The supermodel and wife of Justin Bieber has been accused by a fashion brand of confusing consumers in a lawsuit filed by a luxury fashion brand
Hailey Bieber has faced a number of trademark disputes prior to launching Rhode Skin
Hailey Bieber's new brand Rhode Skin is being sued for allegedly infringing upon a fashion label's trademark for 'Rhode'.
A lawsuit filed by legal representatives of Rhode, a clothing company founded by Purna Khatau and Phoebe Vickers in 2013, claims the supermodel does not have the right to use 'Rhode'.
It argues that Bieber attempted to purchase the 'Rhode' trademark from Khatau and Vickers in 2018 and that, after the fashion entrepreneurs declined the deal, Bieber continued to seek registration for the name for clothing and eventually cosmetics.
The action, which was filed in Manhattan federal court, also accuses the 25-year-old of using her social media clout, including a 45 million follower-strong Instagram platform, to "squash a woman and minority co-founded brand that simply cannot compete with her immense fame and following".
Rhode, the fashion house, has 193,000 Instagram followers. Meanwhile, Rhode Skin garnered more than 200,000 before posting a single image on the social media platform.
The American ready-to-wear label claims that Bieber's Rhode, which is the model's middle name, will confuse consumers.
It adds that Rhode Skin's affordable positioning will negatively impact the prestige branding of the plaintiff.
"We admire Hailey. She has worked hard and earned the ability to create her own skin care line," said Khatau and Vickers in a statement on Instagram.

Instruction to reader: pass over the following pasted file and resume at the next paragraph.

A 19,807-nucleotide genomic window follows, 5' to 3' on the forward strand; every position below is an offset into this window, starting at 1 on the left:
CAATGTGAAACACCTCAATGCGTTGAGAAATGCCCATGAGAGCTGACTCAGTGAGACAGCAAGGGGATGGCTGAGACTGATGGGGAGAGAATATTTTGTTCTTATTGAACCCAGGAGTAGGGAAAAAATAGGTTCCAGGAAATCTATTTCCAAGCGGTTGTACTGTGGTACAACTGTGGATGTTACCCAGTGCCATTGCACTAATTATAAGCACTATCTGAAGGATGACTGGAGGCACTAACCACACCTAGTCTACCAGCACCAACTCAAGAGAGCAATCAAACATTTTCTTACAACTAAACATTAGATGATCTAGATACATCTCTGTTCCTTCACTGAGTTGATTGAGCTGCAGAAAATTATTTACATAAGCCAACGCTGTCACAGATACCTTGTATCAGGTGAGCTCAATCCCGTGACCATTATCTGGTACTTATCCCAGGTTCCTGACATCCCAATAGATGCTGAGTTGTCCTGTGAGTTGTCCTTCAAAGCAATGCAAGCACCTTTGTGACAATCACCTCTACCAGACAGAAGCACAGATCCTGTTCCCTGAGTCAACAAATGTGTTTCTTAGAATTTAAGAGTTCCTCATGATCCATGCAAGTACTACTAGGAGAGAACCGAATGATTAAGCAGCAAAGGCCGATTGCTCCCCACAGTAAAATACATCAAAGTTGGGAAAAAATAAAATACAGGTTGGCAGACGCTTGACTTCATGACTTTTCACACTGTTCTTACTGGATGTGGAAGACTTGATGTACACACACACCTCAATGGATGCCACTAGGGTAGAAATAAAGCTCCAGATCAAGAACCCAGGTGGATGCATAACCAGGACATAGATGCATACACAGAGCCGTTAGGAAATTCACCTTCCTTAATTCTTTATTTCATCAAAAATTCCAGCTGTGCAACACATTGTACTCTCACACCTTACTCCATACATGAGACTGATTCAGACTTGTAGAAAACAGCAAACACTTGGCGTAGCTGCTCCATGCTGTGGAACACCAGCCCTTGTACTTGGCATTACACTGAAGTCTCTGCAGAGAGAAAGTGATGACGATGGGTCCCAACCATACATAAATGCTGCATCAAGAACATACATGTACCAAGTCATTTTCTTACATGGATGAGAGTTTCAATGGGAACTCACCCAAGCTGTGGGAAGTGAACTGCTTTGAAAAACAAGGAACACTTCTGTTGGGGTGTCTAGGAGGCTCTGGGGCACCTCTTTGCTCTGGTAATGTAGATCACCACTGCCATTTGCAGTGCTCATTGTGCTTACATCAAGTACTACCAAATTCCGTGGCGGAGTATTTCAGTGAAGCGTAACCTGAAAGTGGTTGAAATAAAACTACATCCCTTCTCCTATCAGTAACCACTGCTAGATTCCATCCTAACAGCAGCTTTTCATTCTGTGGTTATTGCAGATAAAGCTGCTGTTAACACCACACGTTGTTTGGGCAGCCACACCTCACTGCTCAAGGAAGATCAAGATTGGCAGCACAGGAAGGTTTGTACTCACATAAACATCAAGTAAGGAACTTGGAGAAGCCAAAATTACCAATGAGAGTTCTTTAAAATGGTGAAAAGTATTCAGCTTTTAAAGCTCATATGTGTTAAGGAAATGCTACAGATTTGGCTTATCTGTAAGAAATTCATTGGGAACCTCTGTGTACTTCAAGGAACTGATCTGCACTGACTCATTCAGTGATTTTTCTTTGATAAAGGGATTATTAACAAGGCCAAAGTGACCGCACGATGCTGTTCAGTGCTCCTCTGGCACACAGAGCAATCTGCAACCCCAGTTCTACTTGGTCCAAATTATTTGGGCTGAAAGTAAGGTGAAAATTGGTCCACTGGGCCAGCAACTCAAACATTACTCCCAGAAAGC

"We don’t want to sue Hailey; we want to celebrate her. As fellow women entrepreneurs, we wish her every success.
"Hailey could choose any brand for her skin care line. We have only the brand name 'Rhode' that we’ve built."
The duo said they are "confident in the lawsuit's outcome" and that Bieber's brand is hurting their company, employees, customers and partners.
Commenting on the case, Simon Barker, Partner & Head of Intellectual Property at law firm Freeths, told Cosmetics Business: "It is not uncommon for there to be clashes between identical or similar trade marks in identical or similar fields.
"Trade marks afford their owners the opportunity to try and control third party use like this. Often it is about who has the better rights.
"That is why new brands should always check if there are other brands with similar names out there before they use them.
"It remains to be seen whether the parties here can find a way to coexist or whether they fight it out."
The lawsuit is not the first time Rhode Skin has been accused of misleading consumers.
A British natural beauty brand called Rhodes Skincare and founded in 2004 told Cosmetics Business of the financial losses Bieber's Rhode Skin has caused since its launch on 15 June.
Rhodes Skincare claimed it received an unprecedented amount of orders from fans of Bieber believing it was the model's brand, but later refunded the orders.
Rhodes said this has significantly affected the business as its previous policy meant it paid a percentage of the refund cost.
It had to shut down shipping to the US as it revised its returns policy to protect the business as a result.
Previously, Rhode Skincare's policy meant it paid a percentage of the refund cost.
The lawsuit follows years of trademark struggles for Bieber.
A successful trademark application was then completed in 2021 for 'Rhode.'
Rhode Skin sold out within three days of launch. The line-up included a Peptide Glazing Fluid, a Barrier Restore Cream and a Peptide Lip Treatment.